TLDR of what I've been thinking about lately:
- Learning is a set of skills. You need to practice each component of the learning process to get better. You can’t watch a video on a new technique and immediately become a pro. It takes time to reap the benefits.
- Relational vs Isolated Learning. As you learn something new, try to learn it in relation to the things you already know rather than treating it as isolated from everything (flashcards can perpetuate the problem of learning things in isolated form).
- Most people suck at mindmaps. Mindmaps can be horrible for learning if you just dump a bunch of text on a page and point arrows to different stuff (some studies show mindmaps are ineffective, but that's because people initially suck at making them). However, if you take the time to learn how to do them well, they will pay huge dividends in the future. I’ll be doing the “Do 100 Things” challenge and developing my skill in building better mindmaps. Getting better at mindmaps involves “chunking” the material and creating memorable connections and drawings.
- Encoding and Retrieval are essential for concepts for efficient learning.
- Deep processing is the foundation of all learning. It is the ability to connect, process, organize and relate information. The opposite of deep processing is rote memorization. If it doesn’t feel like you are engaging ~90% of your brain power when you are learning/reading something, you are likely not encoding the information into your long-term memory effectively.
- Only use Flashcards as a last resort. Flashcards are something a lot of people do because they feel comfortable going through them. However, if your goal is to be efficient in your learning, you should only use flashcards when it’s something that requires rote learning.
Ever since I was little, I have relied on my raw brain power to get to where I am. Unfortunately, I could never bring myself to do what other smart kids were doing. Flashcards, revision? I would either get bored out of my mind or struggle because I didn’t know how to do it well. Mindmaps? It felt OK while I was doing it the few times I tried, but I would never revise it, and, honestly, I sucked at it.
But none of that mattered. I could still do well enough even though my learning system was terrible. However, I didn’t get the top grades, and I felt frustrated.
I read a few books and watched the popular YouTubers on how to learn things best. Spaced Repetition and Active Recall kept coming up. All these intelligent people were using it, and I truly believed it worked. However, whenever I tried it, I either ended up with too many flashcards to have the time to review, or I couldn't build a habit out of it. Flashcards also felt super inefficient when studying physics.
I did use Cal Newport’s stuff for some classes and performed better by studying the same amount of time, but as soon as things got intense (exam season/lots of homework), I would revert to my old (ineffective) study techniques like reading the textbook aimlessly and highlighting stuff. As a result, I would never truly develop the skill (yes, skill!) of studying well. But, just like anything, you can get better at creating mindmaps for proper learning and long-term memory.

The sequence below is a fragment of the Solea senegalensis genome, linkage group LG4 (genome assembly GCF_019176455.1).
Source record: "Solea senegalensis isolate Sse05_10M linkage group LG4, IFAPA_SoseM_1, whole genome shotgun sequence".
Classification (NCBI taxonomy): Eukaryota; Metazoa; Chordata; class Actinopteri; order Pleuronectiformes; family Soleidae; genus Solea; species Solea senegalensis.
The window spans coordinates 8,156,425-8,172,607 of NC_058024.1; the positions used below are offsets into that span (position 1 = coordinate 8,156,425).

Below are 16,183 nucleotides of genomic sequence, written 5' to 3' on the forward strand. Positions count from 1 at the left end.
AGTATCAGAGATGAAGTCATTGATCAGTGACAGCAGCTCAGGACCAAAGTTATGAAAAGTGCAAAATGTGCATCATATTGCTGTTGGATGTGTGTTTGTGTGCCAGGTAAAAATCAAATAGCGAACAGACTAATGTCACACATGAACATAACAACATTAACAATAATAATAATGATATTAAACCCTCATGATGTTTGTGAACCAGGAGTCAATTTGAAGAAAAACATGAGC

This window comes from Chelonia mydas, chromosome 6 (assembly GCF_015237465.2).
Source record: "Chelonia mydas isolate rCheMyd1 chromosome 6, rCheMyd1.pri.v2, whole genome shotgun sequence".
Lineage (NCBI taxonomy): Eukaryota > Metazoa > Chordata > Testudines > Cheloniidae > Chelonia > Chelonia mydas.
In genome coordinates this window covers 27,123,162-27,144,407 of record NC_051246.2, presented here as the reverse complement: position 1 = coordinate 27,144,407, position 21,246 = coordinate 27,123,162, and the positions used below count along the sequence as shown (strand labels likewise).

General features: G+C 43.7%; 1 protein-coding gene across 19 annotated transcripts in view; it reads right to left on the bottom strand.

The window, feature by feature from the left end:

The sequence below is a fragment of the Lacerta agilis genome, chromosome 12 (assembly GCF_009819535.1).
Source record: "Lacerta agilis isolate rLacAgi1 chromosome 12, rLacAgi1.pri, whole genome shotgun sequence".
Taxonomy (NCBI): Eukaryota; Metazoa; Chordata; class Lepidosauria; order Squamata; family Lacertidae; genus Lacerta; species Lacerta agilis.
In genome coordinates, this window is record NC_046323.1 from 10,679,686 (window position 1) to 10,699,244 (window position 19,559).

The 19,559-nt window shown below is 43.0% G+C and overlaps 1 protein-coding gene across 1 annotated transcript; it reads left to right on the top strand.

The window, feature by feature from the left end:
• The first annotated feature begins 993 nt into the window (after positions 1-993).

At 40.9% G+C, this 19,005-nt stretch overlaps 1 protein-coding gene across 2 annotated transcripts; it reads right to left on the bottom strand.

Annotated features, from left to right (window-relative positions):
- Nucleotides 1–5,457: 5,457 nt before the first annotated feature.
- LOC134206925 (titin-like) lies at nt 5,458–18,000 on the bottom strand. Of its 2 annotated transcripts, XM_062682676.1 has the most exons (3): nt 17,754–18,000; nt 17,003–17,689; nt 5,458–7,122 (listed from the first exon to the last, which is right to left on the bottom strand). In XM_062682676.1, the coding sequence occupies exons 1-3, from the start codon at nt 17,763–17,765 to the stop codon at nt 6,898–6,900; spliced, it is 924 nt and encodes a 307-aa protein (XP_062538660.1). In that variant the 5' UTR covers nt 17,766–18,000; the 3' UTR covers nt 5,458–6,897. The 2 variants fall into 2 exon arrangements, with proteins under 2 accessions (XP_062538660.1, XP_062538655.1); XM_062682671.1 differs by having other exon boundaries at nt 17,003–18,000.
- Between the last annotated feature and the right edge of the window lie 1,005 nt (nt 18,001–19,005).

I never got a system down, and I feel I’m losing out on gains in my career. How do I learn things efficiently? I don’t want to do the natural thing of putting in more hours to get more done. 1) My productivity will be capped by my inefficient system, 2) I still want to live life, and 3) it probably won’t work anyways.
So, consider this my public accountability statement to take the time to develop the skills necessary to become more efficient in my work. No more aimlessly reading LessWrong posts about AI alignment. There are more efficient ways to learn.
I want to contribute to AI alignment in a bigger way, and something needs to change. There is so much to learn, and I want to catch up as efficiently as possible instead of just winging it and trying whatever approach seems right.
Had I continued working on things I don’t care deeply about, I might have never decided to put in the effort to create a new system (which will probably take a year of practicing my learning skills). Maybe I would have tried for a few weeks and then reverted to my old habits. I could have kept coasting in life and done decently well in work and my personal life. But we need to solve alignment, and building these skills now will allow me to reap major benefits in a few years.
(Note: a nice bonus for developing a solid learning system is that you can pass it on to your children. I’m excited to do that one day, but I’d prefer to start doing this now so that I know that *I* can do it, and I’m not just telling my future kids nonsense.)
So, what have I been doing so far?
My goal will be to create a “How to Create an Efficient Learning System” guide tailored for professionals and includes examples in AI alignment. Please let me know if there are some things you’d like me to explore in that guide.
Before I go, I’ll mention that I’m also interested in eventually taking what I learn from constructing my own learning system and creating something that allows others to do the same, but with much less effort. I hope to make this work for the alignment community in particular (which relates to my accelerating alignment project), but I’d also like to eventually expand to people working on other cause areas in effective altruism.